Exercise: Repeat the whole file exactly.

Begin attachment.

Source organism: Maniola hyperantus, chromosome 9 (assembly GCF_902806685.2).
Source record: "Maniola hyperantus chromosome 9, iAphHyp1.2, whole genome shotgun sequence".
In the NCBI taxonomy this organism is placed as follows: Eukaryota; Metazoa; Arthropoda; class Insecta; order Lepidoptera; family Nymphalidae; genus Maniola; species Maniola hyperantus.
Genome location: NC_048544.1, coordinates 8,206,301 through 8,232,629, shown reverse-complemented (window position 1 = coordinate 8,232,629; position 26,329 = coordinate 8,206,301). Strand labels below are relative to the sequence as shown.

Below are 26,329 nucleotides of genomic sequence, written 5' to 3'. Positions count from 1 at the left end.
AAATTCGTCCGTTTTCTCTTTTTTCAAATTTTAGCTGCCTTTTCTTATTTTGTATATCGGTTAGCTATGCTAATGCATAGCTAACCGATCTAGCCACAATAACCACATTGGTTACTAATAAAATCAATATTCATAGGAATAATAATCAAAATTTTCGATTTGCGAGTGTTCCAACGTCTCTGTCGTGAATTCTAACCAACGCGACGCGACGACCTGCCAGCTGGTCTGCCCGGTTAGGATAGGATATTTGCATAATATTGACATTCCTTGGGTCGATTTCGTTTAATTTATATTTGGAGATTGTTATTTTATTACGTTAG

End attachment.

Source organism: Maniola hyperantus, chromosome 9 (assembly GCF_902806685.2).
Source record: "Maniola hyperantus chromosome 9, iAphHyp1.2, whole genome shotgun sequence".
In the NCBI taxonomy this organism is placed as follows: Eukaryota; Metazoa; Arthropoda; class Insecta; order Lepidoptera; family Nymphalidae; genus Maniola; species Maniola hyperantus.
Genome location: NC_048544.1, coordinates 8,206,301 through 8,232,629, shown reverse-complemented (window position 1 = coordinate 8,232,629; position 26,329 = coordinate 8,206,301). Strand labels below are relative to the sequence as shown.

Below are 26,329 nucleotides of genomic sequence, written 5' to 3'. Positions count from 1 at the left end.
AAATTCGTCCGTTTTCTCTTTTTTCAAATTTTAGCTGCCTTTTCTTATTTTGTATATCGGTTAGCTATGCTAATGCATAGCTAACCGATCTAGCCACAATAACCACATTGGTTACTAATAAAATCAATATTCATAGGAATAATAATCAAAATTTTCGATTTGCGAGTGTTCCAACGTCTCTGTCGTGAATTCTAACCAACGCGACGCGACGACCTGCCAGCTGGTCTGCCCGGTTAGGATAGGATATTTGCATAATATTGACATTCCTTGGGTCGATTTCGTTTAATTTATATTTGGAGATTGTTATTTTATTACGTTAG